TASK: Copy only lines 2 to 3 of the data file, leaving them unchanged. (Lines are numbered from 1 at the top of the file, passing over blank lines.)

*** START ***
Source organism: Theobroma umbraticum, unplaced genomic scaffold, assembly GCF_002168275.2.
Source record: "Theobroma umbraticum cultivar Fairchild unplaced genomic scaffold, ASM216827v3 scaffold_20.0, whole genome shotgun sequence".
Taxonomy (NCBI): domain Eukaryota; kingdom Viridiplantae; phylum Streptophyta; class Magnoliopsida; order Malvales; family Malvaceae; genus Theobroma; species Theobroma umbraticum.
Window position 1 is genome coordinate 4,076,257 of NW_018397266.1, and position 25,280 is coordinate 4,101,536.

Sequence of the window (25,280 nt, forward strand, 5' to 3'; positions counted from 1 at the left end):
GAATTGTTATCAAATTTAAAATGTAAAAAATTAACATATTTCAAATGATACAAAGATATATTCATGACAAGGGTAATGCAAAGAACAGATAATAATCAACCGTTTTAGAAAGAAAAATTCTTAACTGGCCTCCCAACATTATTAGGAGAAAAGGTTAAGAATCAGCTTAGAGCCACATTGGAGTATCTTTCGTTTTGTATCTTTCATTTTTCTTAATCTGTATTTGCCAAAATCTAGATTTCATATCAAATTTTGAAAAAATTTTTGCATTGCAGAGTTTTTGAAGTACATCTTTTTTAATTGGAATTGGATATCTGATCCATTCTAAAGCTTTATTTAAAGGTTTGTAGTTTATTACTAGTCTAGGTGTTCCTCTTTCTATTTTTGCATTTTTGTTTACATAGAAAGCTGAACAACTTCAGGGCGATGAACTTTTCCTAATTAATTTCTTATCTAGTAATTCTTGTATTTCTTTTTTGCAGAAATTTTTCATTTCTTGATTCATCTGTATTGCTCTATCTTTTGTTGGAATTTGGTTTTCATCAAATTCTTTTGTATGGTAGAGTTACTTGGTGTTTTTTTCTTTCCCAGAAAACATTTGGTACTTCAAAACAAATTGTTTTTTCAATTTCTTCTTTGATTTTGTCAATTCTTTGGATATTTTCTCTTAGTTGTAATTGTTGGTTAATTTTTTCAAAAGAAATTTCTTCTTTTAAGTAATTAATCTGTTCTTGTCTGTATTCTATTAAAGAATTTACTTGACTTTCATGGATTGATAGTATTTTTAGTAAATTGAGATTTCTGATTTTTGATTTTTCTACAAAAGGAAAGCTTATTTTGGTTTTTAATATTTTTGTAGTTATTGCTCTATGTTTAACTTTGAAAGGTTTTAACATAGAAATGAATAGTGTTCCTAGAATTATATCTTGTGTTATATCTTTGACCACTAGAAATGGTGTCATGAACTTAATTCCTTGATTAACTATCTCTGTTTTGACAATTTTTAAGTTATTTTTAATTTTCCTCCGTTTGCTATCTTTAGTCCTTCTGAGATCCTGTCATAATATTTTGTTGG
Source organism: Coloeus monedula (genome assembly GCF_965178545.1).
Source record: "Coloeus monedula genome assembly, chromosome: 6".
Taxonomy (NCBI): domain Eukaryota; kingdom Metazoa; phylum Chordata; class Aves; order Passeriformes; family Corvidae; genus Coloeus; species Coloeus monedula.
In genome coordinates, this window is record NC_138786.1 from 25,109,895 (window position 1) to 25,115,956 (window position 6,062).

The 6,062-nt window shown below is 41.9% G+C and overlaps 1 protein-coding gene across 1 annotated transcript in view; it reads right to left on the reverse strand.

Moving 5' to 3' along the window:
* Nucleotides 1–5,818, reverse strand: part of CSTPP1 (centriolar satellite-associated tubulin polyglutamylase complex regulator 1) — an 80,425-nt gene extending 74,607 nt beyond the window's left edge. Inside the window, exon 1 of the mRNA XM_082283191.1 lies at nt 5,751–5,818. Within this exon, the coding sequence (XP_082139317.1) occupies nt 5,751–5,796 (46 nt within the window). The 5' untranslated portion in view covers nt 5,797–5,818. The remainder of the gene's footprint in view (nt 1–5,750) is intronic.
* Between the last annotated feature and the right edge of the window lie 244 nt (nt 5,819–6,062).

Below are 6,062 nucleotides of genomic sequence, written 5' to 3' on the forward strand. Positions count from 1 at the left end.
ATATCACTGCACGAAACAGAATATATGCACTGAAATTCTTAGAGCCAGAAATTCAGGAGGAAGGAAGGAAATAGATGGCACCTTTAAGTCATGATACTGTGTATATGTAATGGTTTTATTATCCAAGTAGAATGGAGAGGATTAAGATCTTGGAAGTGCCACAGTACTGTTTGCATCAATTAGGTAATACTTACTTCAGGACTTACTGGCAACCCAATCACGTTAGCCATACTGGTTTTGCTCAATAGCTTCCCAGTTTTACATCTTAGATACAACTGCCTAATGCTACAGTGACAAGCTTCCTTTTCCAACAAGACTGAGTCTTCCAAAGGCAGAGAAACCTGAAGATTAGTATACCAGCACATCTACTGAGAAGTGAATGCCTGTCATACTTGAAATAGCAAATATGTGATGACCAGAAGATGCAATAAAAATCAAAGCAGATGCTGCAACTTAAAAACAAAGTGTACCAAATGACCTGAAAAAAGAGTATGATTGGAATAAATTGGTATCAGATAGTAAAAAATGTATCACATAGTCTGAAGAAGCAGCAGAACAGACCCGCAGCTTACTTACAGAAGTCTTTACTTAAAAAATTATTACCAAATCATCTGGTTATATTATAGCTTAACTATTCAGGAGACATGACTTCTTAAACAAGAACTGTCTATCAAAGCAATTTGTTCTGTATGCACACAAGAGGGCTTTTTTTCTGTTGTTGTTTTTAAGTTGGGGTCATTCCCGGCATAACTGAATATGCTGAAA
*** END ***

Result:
Source record: "Theobroma umbraticum cultivar Fairchild unplaced genomic scaffold, ASM216827v3 scaffold_20.0, whole genome shotgun sequence".
Taxonomy (NCBI): domain Eukaryota; kingdom Viridiplantae; phylum Streptophyta; class Magnoliopsida; order Malvales; family Malvaceae; genus Theobroma; species Theobroma umbraticum.